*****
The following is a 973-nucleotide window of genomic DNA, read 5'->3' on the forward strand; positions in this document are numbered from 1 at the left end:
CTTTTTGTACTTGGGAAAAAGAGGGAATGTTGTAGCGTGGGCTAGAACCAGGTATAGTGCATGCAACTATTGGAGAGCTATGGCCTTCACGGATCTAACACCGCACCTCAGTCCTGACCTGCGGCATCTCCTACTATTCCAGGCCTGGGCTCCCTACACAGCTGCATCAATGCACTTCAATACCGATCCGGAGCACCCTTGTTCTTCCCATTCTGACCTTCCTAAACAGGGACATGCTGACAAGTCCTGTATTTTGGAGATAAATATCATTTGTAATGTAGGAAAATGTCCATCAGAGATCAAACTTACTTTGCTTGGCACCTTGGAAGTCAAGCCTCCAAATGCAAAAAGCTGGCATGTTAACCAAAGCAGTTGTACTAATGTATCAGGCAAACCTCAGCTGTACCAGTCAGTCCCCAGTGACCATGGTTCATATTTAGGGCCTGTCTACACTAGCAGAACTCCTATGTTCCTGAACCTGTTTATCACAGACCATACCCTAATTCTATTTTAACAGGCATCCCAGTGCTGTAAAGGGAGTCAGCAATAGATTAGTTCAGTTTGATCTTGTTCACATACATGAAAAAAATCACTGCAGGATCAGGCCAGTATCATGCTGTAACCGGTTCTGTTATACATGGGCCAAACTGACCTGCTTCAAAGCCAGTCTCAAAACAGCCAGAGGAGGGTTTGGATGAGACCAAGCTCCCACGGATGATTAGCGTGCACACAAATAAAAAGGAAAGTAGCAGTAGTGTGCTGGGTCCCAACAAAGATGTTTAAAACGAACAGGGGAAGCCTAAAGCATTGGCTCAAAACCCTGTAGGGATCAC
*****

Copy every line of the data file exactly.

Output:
The following is a 973-nucleotide window of genomic DNA, read 5'->3' on the forward strand; positions in this document are numbered from 1 at the left end:
CTTTTTGTACTTGGGAAAAAGAGGGAATGTTGTAGCGTGGGCTAGAACCAGGTATAGTGCATGCAACTATTGGAGAGCTATGGCCTTCACGGATCTAACACCGCACCTCAGTCCTGACCTGCGGCATCTCCTACTATTCCAGGCCTGGGCTCCCTACACAGCTGCATCAATGCACTTCAATACCGATCCGGAGCACCCTTGTTCTTCCCATTCTGACCTTCCTAAACAGGGACATGCTGACAAGTCCTGTATTTTGGAGATAAATATCATTTGTAATGTAGGAAAATGTCCATCAGAGATCAAACTTACTTTGCTTGGCACCTTGGAAGTCAAGCCTCCAAATGCAAAAAGCTGGCATGTTAACCAAAGCAGTTGTACTAATGTATCAGGCAAACCTCAGCTGTACCAGTCAGTCCCCAGTGACCATGGTTCATATTTAGGGCCTGTCTACACTAGCAGAACTCCTATGTTCCTGAACCTGTTTATCACAGACCATACCCTAATTCTATTTTAACAGGCATCCCAGTGCTGTAAAGGGAGTCAGCAATAGATTAGTTCAGTTTGATCTTGTTCACATACATGAAAAAAATCACTGCAGGATCAGGCCAGTATCATGCTGTAACCGGTTCTGTTATACATGGGCCAAACTGACCTGCTTCAAAGCCAGTCTCAAAACAGCCAGAGGAGGGTTTGGATGAGACCAAGCTCCCACGGATGATTAGCGTGCACACAAATAAAAAGGAAAGTAGCAGTAGTGTGCTGGGTCCCAACAAAGATGTTTAAAACGAACAGGGGAAGCCTAAAGCATTGGCTCAAAACCCTGTAGGGATCAC